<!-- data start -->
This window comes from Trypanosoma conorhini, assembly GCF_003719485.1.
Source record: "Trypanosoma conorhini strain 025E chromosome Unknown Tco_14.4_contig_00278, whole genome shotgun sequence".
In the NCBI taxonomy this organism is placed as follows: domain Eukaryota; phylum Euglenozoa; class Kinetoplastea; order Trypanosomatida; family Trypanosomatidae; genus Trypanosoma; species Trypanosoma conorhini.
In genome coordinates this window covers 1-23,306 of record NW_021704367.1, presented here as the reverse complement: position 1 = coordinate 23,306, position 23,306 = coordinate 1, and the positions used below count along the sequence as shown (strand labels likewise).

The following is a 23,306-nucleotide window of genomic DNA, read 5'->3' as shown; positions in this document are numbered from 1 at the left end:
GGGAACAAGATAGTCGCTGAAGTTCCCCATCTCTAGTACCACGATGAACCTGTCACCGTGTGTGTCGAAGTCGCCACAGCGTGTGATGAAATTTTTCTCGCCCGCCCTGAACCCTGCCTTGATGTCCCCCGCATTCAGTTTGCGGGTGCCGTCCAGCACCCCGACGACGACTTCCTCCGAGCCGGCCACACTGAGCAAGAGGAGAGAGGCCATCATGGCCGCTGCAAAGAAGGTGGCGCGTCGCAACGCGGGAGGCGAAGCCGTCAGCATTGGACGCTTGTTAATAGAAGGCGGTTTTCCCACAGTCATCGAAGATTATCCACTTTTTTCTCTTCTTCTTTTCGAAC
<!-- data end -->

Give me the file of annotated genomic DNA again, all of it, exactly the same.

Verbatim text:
This window comes from Trypanosoma conorhini, assembly GCF_003719485.1.
Source record: "Trypanosoma conorhini strain 025E chromosome Unknown Tco_14.4_contig_00278, whole genome shotgun sequence".
In the NCBI taxonomy this organism is placed as follows: domain Eukaryota; phylum Euglenozoa; class Kinetoplastea; order Trypanosomatida; family Trypanosomatidae; genus Trypanosoma; species Trypanosoma conorhini.
In genome coordinates this window covers 1-23,306 of record NW_021704367.1, presented here as the reverse complement: position 1 = coordinate 23,306, position 23,306 = coordinate 1, and the positions used below count along the sequence as shown (strand labels likewise).

The following is a 23,306-nucleotide window of genomic DNA, read 5'->3' as shown; positions in this document are numbered from 1 at the left end:
GGGAACAAGATAGTCGCTGAAGTTCCCCATCTCTAGTACCACGATGAACCTGTCACCGTGTGTGTCGAAGTCGCCACAGCGTGTGATGAAATTTTTCTCGCCCGCCCTGAACCCTGCCTTGATGTCCCCCGCATTCAGTTTGCGGGTGCCGTCCAGCACCCCGACGACGACTTCCTCCGAGCCGGCCACACTGAGCAAGAGGAGAGAGGCCATCATGGCCGCTGCAAAGAAGGTGGCGCGTCGCAACGCGGGAGGCGAAGCCGTCAGCATTGGACGCTTGTTAATAGAAGGCGGTTTTCCCACAGTCATCGAAGATTATCCACTTTTTTCTCTTCTTCTTTTCGAAC